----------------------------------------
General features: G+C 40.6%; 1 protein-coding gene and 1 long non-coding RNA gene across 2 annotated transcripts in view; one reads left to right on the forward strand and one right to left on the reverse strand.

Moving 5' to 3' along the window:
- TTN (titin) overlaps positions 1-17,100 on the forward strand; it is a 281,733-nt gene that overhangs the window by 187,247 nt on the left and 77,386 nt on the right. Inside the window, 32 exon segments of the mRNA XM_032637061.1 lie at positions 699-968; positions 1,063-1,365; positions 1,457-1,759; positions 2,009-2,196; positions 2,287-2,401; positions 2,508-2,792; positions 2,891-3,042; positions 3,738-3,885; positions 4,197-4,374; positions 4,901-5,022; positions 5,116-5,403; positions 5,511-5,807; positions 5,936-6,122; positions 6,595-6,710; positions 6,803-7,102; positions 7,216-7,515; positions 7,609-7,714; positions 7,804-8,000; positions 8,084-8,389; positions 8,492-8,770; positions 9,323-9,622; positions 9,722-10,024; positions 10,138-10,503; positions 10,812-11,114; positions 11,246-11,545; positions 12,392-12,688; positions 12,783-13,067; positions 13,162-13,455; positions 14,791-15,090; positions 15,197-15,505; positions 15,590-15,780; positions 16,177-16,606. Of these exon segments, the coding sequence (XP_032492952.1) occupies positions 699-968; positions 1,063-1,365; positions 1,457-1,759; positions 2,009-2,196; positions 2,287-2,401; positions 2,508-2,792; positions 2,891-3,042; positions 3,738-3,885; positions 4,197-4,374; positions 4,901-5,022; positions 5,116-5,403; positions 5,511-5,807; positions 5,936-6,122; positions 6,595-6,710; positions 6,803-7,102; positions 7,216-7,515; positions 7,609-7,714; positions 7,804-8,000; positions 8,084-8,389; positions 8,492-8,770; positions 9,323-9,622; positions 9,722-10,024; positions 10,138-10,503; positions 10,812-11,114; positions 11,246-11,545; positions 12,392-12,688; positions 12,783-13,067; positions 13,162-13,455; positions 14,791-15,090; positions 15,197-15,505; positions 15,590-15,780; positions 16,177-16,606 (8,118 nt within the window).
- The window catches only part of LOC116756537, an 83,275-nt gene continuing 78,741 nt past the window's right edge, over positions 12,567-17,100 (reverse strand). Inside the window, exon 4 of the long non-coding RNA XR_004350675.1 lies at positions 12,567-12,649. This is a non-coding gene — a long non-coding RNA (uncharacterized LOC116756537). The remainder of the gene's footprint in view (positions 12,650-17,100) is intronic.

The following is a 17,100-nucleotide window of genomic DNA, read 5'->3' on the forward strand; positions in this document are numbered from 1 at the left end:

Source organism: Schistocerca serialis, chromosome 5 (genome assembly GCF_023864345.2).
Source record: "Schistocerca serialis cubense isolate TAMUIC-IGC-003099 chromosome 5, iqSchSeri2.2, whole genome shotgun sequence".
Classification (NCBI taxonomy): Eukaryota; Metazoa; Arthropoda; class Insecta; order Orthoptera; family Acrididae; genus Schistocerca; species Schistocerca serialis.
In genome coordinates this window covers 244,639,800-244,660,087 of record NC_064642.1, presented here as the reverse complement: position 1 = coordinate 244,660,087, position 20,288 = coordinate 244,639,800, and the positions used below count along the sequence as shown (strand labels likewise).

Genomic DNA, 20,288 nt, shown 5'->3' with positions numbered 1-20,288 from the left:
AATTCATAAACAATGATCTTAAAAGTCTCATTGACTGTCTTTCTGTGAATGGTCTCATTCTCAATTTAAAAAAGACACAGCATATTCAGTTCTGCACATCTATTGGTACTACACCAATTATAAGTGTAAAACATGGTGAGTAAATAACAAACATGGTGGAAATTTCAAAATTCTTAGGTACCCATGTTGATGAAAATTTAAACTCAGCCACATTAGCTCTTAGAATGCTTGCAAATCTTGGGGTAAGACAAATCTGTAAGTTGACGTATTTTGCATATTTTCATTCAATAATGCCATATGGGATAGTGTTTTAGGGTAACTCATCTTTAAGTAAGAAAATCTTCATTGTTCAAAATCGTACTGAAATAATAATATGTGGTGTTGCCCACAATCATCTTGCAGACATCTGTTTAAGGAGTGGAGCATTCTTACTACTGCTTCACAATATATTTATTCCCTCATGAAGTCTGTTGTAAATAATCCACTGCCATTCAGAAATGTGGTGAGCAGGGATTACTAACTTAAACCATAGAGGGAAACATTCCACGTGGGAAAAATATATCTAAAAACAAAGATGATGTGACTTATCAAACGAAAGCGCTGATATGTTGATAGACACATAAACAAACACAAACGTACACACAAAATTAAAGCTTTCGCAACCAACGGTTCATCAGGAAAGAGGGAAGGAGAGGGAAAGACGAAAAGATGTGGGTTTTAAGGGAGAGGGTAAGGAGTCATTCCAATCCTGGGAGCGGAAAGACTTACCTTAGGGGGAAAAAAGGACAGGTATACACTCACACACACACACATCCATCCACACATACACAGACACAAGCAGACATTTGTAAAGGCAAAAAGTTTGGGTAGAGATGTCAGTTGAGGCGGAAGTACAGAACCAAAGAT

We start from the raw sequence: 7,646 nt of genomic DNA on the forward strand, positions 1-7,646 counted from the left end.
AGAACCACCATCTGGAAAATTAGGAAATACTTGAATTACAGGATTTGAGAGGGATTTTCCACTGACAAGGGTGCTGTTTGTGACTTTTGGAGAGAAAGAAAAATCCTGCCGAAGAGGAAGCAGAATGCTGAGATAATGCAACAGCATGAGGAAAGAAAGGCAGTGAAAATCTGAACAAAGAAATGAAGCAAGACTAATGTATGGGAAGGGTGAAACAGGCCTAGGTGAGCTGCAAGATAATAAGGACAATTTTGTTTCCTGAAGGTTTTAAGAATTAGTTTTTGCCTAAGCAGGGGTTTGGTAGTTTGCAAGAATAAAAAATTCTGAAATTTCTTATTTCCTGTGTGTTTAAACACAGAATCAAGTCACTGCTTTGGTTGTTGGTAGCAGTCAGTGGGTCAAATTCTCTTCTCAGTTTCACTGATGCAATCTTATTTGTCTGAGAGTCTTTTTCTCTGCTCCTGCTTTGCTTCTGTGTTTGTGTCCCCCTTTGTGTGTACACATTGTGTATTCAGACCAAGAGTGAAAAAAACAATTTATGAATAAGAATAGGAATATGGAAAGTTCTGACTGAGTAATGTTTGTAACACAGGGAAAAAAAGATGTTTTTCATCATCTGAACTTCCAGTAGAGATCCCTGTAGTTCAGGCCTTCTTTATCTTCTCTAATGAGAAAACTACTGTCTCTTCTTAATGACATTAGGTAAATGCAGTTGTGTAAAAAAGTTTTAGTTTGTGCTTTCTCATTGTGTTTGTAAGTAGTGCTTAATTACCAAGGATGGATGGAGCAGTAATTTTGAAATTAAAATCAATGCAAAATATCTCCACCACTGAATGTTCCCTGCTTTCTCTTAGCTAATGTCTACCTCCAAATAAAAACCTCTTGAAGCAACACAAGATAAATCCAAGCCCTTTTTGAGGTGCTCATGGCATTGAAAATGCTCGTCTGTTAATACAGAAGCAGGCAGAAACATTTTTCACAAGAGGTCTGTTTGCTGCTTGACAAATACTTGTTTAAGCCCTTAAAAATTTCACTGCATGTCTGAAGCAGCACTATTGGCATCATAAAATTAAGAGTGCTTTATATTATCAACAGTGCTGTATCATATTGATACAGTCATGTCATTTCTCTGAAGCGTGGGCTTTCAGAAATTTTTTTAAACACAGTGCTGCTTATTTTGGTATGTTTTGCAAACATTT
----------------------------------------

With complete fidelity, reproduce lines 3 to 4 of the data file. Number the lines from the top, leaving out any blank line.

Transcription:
- TTN (titin) overlaps positions 1-17,100 on the forward strand; it is a 281,733-nt gene that overhangs the window by 187,247 nt on the left and 77,386 nt on the right. Inside the window, 32 exon segments of the mRNA XM_032637061.1 lie at positions 699-968; positions 1,063-1,365; positions 1,457-1,759; positions 2,009-2,196; positions 2,287-2,401; positions 2,508-2,792; positions 2,891-3,042; positions 3,738-3,885; positions 4,197-4,374; positions 4,901-5,022; positions 5,116-5,403; positions 5,511-5,807; positions 5,936-6,122; positions 6,595-6,710; positions 6,803-7,102; positions 7,216-7,515; positions 7,609-7,714; positions 7,804-8,000; positions 8,084-8,389; positions 8,492-8,770; positions 9,323-9,622; positions 9,722-10,024; positions 10,138-10,503; positions 10,812-11,114; positions 11,246-11,545; positions 12,392-12,688; positions 12,783-13,067; positions 13,162-13,455; positions 14,791-15,090; positions 15,197-15,505; positions 15,590-15,780; positions 16,177-16,606. Of these exon segments, the coding sequence (XP_032492952.1) occupies positions 699-968; positions 1,063-1,365; positions 1,457-1,759; positions 2,009-2,196; positions 2,287-2,401; positions 2,508-2,792; positions 2,891-3,042; positions 3,738-3,885; positions 4,197-4,374; positions 4,901-5,022; positions 5,116-5,403; positions 5,511-5,807; positions 5,936-6,122; positions 6,595-6,710; positions 6,803-7,102; positions 7,216-7,515; positions 7,609-7,714; positions 7,804-8,000; positions 8,084-8,389; positions 8,492-8,770; positions 9,323-9,622; positions 9,722-10,024; positions 10,138-10,503; positions 10,812-11,114; positions 11,246-11,545; positions 12,392-12,688; positions 12,783-13,067; positions 13,162-13,455; positions 14,791-15,090; positions 15,197-15,505; positions 15,590-15,780; positions 16,177-16,606 (8,118 nt within the window).
- The window catches only part of LOC116756537, an 83,275-nt gene continuing 78,741 nt past the window's right edge, over positions 12,567-17,100 (reverse strand). Inside the window, exon 4 of the long non-coding RNA XR_004350675.1 lies at positions 12,567-12,649. This is a non-coding gene — a long non-coding RNA (uncharacterized LOC116756537). The remainder of the gene's footprint in view (positions 12,650-17,100) is intronic.